Microplastics, while tiny in size, are not a micro-problem.
Microfibers, a form of microplastic pollution, shed from synthetic textiles, including our favorite outdoor and active wear, and are becoming increasingly present in California’s waterways and ocean.
Once in our ocean and waterways, marine animals and other wildlife can ingest the microfibers, causing starvation and reproductive issues. These synthetic microfibers do not biodegrade, can bind with chemical pollutants in our waterways before making their way up the food chain, and ultimately be ingested by humans.
The statistics are startling. One UC Davis study sampled seafood sold at local markets in Half Moon Bay, California, and found that one-quarter of the fish and one-third of the shellfish contained plastic debris. And a survey comparing tap water across five continents found synthetic microfibers in almost every sample — and in 94% of samples in the United States.
In the San Francisco Bay alone, data from a recent study showed that billions of fibers enter the Bay annually through wastewater treatment systems. While up to a trillion rubber fragments wash into the Bay from nearby cities and streets, the vast majority of all microplastics found ingested by fish were fibers, indicating that an all-of-the-above approach is needed to manage this pervasive micro pollution.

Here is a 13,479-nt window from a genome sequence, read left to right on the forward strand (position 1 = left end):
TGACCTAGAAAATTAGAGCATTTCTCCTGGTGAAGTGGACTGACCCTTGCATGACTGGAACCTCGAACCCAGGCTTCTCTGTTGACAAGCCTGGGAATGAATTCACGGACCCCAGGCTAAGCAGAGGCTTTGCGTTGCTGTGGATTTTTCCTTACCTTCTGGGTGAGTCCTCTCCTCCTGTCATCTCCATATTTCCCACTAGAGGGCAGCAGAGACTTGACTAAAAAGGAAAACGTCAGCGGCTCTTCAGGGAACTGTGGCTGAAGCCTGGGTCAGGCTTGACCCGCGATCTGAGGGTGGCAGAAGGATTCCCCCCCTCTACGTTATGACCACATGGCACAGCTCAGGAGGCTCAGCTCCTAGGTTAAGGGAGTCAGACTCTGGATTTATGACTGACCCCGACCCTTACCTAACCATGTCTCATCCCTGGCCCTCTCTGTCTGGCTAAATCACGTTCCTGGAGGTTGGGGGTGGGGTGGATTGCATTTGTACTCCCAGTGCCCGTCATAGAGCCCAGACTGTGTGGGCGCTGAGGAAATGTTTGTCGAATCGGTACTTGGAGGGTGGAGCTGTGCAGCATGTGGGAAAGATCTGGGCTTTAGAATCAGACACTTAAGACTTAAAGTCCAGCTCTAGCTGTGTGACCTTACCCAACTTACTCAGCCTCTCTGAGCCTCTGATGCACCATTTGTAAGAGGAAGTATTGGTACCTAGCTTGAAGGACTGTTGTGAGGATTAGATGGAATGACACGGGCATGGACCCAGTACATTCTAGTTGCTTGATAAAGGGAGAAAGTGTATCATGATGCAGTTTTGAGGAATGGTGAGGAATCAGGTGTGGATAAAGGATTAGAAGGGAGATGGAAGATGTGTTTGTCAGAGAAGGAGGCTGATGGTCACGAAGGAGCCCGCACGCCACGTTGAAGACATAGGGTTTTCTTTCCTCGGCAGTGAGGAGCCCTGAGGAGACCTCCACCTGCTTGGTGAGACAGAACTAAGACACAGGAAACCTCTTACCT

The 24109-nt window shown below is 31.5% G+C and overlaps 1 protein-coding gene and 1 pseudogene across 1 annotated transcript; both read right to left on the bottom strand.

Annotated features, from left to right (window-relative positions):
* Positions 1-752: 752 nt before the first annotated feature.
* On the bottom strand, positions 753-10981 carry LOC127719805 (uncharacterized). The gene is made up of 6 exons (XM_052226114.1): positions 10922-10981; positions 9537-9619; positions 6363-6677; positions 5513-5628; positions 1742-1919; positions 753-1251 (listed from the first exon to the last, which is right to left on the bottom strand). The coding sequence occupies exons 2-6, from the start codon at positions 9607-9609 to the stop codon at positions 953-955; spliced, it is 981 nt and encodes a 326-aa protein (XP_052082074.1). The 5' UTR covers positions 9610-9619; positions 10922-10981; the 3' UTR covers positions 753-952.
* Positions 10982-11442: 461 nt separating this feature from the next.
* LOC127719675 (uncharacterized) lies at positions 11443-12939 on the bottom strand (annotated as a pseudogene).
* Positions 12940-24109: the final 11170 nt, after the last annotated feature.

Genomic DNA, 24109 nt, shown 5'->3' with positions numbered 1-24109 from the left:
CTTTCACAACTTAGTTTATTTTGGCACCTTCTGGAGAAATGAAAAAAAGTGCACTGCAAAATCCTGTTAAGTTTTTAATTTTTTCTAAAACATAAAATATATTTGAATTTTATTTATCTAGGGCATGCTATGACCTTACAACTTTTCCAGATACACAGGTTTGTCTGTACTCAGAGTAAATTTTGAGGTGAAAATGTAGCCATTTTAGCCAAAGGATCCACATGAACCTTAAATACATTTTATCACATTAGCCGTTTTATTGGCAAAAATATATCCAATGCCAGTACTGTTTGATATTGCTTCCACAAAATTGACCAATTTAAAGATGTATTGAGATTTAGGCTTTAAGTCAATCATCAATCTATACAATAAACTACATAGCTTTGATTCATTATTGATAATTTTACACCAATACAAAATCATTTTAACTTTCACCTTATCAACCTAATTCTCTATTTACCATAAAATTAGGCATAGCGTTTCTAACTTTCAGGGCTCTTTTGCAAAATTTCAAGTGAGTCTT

This is why California Coastkeeper Alliance is excited to partner with Assemblymember Laura Friedman to sponsor Assembly Bill 622 to require filtration devices in all new washing machines sold in California by 2024.
Washing machines are a primary point of entry for microfibers into our waterways – and fortunately, ultra-fine particle capture devices already exist to prevent microfibers from entering our rivers, lakes, and ocean. These filters are affordable, have the ability to capture 90 percent of all microfibers, and reduce the flow of microfiber pollution into our waterways.
AB 622 is one step in CCKA’s three-pronged approach to tackle microfiber pollution and reduce the microfibers that flow daily into our waterways and ocean.